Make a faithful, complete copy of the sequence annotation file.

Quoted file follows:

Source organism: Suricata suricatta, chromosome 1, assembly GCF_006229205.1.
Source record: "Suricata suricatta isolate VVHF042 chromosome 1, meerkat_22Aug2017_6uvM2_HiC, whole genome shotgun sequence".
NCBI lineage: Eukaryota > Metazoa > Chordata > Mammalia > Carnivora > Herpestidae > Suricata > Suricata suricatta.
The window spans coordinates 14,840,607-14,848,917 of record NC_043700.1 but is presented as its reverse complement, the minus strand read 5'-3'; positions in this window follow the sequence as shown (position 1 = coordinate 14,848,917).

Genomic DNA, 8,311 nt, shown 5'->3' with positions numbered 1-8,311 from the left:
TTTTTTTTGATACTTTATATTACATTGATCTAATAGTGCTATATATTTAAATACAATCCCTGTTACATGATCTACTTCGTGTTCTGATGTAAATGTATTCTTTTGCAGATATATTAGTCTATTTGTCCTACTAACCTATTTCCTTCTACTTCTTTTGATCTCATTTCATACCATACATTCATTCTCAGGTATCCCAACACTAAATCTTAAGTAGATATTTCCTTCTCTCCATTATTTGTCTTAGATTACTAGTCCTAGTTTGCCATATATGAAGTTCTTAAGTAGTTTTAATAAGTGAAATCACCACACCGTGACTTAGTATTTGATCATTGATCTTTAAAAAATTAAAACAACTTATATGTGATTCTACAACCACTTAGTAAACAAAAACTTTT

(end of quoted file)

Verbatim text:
Source organism: Suricata suricatta, chromosome 1, assembly GCF_006229205.1.
Source record: "Suricata suricatta isolate VVHF042 chromosome 1, meerkat_22Aug2017_6uvM2_HiC, whole genome shotgun sequence".
NCBI lineage: Eukaryota > Metazoa > Chordata > Mammalia > Carnivora > Herpestidae > Suricata > Suricata suricatta.
The window spans coordinates 14,840,607-14,848,917 of record NC_043700.1 but is presented as its reverse complement, the minus strand read 5'-3'; positions in this window follow the sequence as shown (position 1 = coordinate 14,848,917).

Genomic DNA, 8,311 nt, shown 5'->3' with positions numbered 1-8,311 from the left:
TTTTTTTTGATACTTTATATTACATTGATCTAATAGTGCTATATATTTAAATACAATCCCTGTTACATGATCTACTTCGTGTTCTGATGTAAATGTATTCTTTTGCAGATATATTAGTCTATTTGTCCTACTAACCTATTTCCTTCTACTTCTTTTGATCTCATTTCATACCATACATTCATTCTCAGGTATCCCAACACTAAATCTTAAGTAGATATTTCCTTCTCTCCATTATTTGTCTTAGATTACTAGTCCTAGTTTGCCATATATGAAGTTCTTAAGTAGTTTTAATAAGTGAAATCACCACACCGTGACTTAGTATTTGATCATTGATCTTTAAAAAATTAAAACAACTTATATGTGATTCTACAACCACTTAGTAAACAAAAACTTTT